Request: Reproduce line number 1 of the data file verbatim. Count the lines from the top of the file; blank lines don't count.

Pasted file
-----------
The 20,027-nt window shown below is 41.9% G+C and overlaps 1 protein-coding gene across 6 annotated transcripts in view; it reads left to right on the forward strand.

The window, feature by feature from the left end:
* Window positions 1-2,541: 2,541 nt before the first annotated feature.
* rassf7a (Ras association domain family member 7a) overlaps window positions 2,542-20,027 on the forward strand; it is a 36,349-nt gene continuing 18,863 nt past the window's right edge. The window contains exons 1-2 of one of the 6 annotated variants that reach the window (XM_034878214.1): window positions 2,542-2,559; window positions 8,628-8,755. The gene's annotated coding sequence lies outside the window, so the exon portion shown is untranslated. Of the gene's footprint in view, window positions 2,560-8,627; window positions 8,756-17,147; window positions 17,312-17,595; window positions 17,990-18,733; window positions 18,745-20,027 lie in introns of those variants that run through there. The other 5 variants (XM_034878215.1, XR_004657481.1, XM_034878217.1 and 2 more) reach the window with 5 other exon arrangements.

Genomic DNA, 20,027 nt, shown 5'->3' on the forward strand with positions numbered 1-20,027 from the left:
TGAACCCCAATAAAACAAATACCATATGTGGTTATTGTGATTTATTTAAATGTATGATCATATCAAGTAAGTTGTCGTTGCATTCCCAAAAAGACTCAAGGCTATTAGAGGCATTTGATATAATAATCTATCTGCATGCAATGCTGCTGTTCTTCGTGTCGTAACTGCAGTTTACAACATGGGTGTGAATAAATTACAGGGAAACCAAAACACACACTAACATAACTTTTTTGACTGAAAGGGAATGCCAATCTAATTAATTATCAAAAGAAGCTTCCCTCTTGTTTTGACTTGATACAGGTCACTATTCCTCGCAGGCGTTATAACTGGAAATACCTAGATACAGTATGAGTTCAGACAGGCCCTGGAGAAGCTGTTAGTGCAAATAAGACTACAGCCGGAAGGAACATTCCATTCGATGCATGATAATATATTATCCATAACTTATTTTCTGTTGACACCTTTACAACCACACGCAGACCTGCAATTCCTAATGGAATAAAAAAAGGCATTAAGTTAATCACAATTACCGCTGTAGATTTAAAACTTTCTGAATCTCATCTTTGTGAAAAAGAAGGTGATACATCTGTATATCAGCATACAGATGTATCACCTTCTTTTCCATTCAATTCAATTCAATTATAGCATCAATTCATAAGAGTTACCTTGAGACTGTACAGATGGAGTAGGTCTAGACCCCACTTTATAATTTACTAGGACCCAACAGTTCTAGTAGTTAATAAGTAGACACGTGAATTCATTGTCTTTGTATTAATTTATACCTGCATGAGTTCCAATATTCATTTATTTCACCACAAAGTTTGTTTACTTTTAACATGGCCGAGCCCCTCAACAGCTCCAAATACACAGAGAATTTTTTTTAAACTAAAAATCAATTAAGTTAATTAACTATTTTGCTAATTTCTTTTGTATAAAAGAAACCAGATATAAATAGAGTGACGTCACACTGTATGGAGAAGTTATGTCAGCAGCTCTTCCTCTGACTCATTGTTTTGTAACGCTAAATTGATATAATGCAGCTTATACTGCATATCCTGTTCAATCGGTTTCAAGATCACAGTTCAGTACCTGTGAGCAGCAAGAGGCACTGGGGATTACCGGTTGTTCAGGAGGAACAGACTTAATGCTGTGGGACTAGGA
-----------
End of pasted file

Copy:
The 20,027-nt window shown below is 41.9% G+C and overlaps 1 protein-coding gene across 6 annotated transcripts in view; it reads left to right on the forward strand.